1. Steve C.  

    Is it a historical irony that Keynesian theory is being subjected to open skepticism as well? Both theories are based on accepted principles about how the world works. Both theories attempt to model billions (trillions?) of interactions between a multitude of factors. And both theories have practitioners who do admit there are unknown factors that may, or may not, have a large influence on the results.


  2. rbradley  


    There is a ‘pretense of knowledge’ problem that results in a “fire, ready, aim” mentality.


  3. Noblesse Oblige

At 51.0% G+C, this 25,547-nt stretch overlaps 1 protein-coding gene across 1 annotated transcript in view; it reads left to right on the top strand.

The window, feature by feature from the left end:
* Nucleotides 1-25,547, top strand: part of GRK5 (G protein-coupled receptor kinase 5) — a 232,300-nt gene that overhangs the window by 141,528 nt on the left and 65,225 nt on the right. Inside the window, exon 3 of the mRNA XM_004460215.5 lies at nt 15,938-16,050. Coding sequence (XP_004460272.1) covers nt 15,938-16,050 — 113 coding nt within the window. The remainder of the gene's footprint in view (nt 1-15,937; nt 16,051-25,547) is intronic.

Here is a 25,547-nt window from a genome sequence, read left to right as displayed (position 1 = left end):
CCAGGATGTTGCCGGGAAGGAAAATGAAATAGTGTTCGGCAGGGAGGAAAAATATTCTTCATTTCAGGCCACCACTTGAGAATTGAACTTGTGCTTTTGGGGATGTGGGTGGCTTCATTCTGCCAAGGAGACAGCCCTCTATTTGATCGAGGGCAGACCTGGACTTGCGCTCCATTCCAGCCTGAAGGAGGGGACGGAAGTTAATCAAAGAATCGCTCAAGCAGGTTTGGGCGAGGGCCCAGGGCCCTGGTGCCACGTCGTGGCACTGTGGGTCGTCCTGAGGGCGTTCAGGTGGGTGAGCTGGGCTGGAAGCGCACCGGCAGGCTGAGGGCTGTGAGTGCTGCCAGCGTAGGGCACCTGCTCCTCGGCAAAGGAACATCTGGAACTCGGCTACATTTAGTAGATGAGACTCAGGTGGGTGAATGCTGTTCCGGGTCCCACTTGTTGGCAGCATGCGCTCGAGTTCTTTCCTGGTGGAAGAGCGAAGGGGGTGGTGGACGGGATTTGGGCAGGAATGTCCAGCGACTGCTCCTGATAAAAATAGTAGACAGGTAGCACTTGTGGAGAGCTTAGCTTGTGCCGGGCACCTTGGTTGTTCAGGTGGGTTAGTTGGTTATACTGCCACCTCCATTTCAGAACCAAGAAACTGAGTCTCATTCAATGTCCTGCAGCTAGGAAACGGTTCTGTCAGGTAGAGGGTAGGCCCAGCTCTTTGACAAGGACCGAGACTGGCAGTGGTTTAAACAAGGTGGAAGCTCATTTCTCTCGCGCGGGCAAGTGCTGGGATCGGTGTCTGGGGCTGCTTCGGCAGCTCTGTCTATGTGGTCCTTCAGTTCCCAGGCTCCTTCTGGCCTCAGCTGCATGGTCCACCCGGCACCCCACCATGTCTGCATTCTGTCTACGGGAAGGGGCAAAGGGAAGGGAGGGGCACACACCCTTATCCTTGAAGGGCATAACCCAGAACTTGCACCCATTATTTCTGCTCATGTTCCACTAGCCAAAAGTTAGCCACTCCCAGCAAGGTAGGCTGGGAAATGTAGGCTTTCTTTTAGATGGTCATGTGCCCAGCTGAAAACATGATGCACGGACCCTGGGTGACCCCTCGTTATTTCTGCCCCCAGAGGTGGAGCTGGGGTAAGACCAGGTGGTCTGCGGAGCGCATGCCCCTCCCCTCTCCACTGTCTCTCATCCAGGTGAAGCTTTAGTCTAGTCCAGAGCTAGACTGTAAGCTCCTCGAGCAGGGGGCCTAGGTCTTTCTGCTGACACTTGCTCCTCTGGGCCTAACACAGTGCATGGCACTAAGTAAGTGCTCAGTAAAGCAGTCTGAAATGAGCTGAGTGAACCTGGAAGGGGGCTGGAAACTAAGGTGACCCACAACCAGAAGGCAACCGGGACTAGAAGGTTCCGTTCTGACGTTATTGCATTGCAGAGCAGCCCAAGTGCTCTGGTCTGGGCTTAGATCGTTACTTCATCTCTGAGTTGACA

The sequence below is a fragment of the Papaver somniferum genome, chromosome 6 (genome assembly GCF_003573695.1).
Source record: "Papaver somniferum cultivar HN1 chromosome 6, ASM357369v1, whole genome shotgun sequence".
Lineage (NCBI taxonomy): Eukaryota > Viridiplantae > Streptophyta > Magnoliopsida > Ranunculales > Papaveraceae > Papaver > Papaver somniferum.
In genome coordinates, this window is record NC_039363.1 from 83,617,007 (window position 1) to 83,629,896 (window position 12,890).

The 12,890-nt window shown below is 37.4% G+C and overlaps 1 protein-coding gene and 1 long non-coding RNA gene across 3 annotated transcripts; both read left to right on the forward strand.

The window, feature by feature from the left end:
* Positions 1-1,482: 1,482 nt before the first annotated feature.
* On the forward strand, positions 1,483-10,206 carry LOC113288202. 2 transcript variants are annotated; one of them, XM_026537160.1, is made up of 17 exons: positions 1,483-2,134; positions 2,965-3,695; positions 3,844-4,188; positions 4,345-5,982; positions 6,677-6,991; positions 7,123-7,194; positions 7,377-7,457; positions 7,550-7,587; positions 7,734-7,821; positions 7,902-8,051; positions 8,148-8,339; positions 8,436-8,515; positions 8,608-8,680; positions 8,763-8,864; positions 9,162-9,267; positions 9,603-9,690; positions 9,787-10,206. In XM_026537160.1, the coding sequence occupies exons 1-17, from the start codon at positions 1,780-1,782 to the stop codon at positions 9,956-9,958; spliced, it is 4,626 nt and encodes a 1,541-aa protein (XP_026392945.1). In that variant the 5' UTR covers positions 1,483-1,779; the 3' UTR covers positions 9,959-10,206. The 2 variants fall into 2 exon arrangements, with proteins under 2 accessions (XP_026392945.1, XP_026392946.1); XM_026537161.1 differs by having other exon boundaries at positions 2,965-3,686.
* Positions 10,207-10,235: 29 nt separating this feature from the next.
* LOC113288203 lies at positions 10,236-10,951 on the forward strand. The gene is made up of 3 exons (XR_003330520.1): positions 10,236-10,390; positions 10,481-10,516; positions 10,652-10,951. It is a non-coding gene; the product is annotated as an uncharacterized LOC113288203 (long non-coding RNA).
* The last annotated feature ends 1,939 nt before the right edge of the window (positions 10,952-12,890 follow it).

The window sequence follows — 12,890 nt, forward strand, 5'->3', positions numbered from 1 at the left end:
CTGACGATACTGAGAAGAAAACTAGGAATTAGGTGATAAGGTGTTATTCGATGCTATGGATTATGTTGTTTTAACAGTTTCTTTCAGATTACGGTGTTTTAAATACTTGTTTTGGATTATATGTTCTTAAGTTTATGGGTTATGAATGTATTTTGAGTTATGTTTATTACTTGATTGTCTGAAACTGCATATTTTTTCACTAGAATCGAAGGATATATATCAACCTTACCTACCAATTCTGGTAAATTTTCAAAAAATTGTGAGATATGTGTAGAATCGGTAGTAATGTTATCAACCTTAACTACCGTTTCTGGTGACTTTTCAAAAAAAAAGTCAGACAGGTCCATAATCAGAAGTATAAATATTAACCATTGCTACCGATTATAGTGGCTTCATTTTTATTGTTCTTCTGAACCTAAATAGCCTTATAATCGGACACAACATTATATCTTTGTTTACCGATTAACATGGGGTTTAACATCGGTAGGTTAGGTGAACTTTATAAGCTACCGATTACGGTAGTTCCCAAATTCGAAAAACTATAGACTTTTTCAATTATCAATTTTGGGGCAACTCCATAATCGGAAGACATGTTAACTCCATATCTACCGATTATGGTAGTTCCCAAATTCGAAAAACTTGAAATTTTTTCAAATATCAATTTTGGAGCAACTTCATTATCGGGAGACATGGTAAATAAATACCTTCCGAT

On the matter of uncertainty, please take a look at a fairly obscure corner of the 2007 IPCC AR4: Chapter 10, page 798, Box 10.2, Fig.1a, entitled “PDFs [probability distribution functions] or frequency distributions [of climate sensitivity to CO2] constrained by the transient evolution of the atmospheric temperature, radiative forcing and ocean heat uptake.” The chapter is available here http://www.ipcc.ch/pdf/assessment-report/ar4/wg1/ar4-wg1-chapter10.pdf. The figure shows empirically derived estimates of climate sensitivity from nine studies published between 2001 and 2006. The remarkable things about this graph are: (1) the distributions are so broad that virtually any value of climate sensitivity is admissible; (2) most of the distributions show peaks around or below 2 degrees C for CO2 doubling, with one as low as 1 degree C. That is, a “meta study” would find that the IPCC’s reported empirical estimates are at odds with the models, which give a most likely value of 3.2 degrees C and very little chance for a value at or below 2 degrees C. In its Summary for Policy Makers, IPCC chose to side with its model results over empirical estimates when it announced that the range of climate sensitivity “is likely to be in the range 2 to 4.5°C with a best estimate of about 3°C, and is very unlikely to be less than 1.5°C. Since that time, several studies have found empirically derived values of climate sensitivity at or below 1 degree.